While no Fort Worth area locations have been announced for the H-E-B brand, they are likely to open here. And they could be important for some areas of Fort Worth where grocery store locations are lacking, known as “food deserts.” Earlier this year, at a retail conference, Bob Young, executive managing director at Weitzman, said the smart shop’s concept could be an interesting move that could help alleviate some of the “food deserts” in the area. 

Industrial park for Grapevine 

Grapevine has approved construction for a four-building industrial park totalling almost 1 million square feet on 88 acres west of Dallas Fort Worth International Airport. ARCO/Murray was selected to plan, design and construct this multiphase development, which plans to break ground in September.

Phase I is a 200, 340 square-foot, rear-load warehouse on 16 acres with 37 dock positions, two drive-in ramps, 119 auto parking spaces, and 49 trailer parking stalls. The building is designed to accommodate up to four tenants.

Phase II includes three buildings totaling 772,040 square feet with 216 dock positions, eight drive-in ramps, and 700-plus auto parking spaces on the remaining 72 acres. ARCO/Murray coordinated the industrial park’s site and phasing plan, building and civil design, and permitting approvals through the various government entities, including the city of Grapevine, Army Corps of Engineers, Texas Historical Commission, Federal Aviation Administration and Texas Commission of Environmental Quality.

‘Get the government off our backs!’ 

Before you utter those words, residents of Tarrant County might want to think twice. 

According to a recent report by The Perryman Group, Tarrant County received over $24.6 billion in federal funds, the most of any county in Texas, due to the major concentration of defense contractors such as Lockheed and Bell. 

In 2022, nearly $277.6 billion was spent in the state by various agencies of the federal government, according to the report. That’s actually down a bit from $349.7 billion in 2021 and $321 billion in 2020. Those higher numbers were due to assorted COVID-19 stimulus packages, according to the report.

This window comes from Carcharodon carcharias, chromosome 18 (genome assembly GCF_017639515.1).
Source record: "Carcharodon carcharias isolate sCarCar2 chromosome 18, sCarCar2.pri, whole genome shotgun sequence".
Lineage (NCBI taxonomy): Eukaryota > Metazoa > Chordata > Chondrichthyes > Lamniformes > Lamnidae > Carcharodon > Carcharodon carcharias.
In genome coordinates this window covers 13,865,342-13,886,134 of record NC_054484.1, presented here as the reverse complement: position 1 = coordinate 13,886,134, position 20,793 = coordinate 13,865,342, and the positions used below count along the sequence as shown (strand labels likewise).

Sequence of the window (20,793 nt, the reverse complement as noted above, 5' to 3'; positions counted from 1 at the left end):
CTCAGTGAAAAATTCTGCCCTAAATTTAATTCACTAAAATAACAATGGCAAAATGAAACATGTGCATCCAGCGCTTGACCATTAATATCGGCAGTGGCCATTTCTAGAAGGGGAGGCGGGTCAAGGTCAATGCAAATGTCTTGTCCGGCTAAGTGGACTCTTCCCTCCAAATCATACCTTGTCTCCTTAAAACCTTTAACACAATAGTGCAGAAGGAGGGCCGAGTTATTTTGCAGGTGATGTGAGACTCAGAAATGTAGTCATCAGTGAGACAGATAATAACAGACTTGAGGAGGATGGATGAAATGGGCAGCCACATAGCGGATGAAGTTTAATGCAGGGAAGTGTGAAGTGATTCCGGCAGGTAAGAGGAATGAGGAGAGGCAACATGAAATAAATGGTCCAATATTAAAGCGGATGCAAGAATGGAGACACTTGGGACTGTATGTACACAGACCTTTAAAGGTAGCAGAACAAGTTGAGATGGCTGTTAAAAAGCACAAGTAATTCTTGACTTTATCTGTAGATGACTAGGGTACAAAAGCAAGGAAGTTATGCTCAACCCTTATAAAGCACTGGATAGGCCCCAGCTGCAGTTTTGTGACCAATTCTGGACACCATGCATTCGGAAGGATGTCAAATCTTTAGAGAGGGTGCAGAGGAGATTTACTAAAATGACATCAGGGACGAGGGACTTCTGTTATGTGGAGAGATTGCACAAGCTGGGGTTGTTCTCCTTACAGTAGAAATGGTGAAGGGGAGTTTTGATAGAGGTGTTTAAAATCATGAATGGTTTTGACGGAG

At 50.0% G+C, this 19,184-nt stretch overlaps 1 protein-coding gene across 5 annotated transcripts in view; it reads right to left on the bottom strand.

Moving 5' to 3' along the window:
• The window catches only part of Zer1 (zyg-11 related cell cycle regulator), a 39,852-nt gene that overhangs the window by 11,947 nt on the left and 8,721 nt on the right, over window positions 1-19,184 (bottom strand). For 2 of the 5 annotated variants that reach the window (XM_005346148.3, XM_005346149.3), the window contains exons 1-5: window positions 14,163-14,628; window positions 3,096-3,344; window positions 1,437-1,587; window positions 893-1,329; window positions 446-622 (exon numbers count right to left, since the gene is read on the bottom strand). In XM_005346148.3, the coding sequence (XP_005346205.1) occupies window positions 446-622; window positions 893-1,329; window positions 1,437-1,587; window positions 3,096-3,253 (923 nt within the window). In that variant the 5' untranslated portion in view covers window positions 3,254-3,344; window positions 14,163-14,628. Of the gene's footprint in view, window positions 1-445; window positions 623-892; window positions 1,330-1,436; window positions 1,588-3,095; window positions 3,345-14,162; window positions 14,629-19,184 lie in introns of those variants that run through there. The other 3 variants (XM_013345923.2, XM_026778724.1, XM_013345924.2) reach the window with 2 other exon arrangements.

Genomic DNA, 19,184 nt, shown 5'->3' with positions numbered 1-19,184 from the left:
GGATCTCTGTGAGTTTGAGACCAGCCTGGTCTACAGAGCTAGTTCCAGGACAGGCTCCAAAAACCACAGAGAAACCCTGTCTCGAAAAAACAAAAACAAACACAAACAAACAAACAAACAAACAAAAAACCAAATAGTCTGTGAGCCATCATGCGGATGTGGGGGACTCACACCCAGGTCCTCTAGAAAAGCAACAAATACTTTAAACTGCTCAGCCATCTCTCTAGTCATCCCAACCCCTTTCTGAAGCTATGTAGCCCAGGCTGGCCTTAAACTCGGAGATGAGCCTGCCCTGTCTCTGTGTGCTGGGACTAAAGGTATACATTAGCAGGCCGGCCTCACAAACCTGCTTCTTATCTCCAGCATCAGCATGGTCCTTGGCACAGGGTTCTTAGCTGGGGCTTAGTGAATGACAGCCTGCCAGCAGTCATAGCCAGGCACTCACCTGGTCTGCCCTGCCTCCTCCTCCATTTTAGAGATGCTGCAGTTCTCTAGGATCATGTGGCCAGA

Around the state, using 2019 data, The Perryman Report says the most federal spending in the state broke down like this: Social Security Administration, with over $72 billion; the Department of Defense with $43.8 billion; the Departments of Health and Human Services with $38.8 billion; Veterans Affairs with $18.9 billion; Agriculture with $9.7 billion; Education with $6.9 billion; and Transportation with $5.2 billion. Spending less that $5 billion in the state was the Department of Homeland Security with $3 billion; Housing and Urban Development with $2.6 billion; National Aeronautics and Space Administration with $1.3 billion; and the Railroad Retirement Board with $902.7 million. 

The Perryman Report study notes that in 2019, there were almost 240,000 contracts in place from the federal government. 

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Bob Francis is business editor for the Fort Worth Report. Contact him at  At the Fort Worth Report, news decisions are made independently of our board members and financial supporters. Read more about our editorial independence policy here.

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Robert Francis is a Fort Worth native and journalist who has extensive experience covering business and technology locally, nationally and internationally. He is also a former president of the local Society...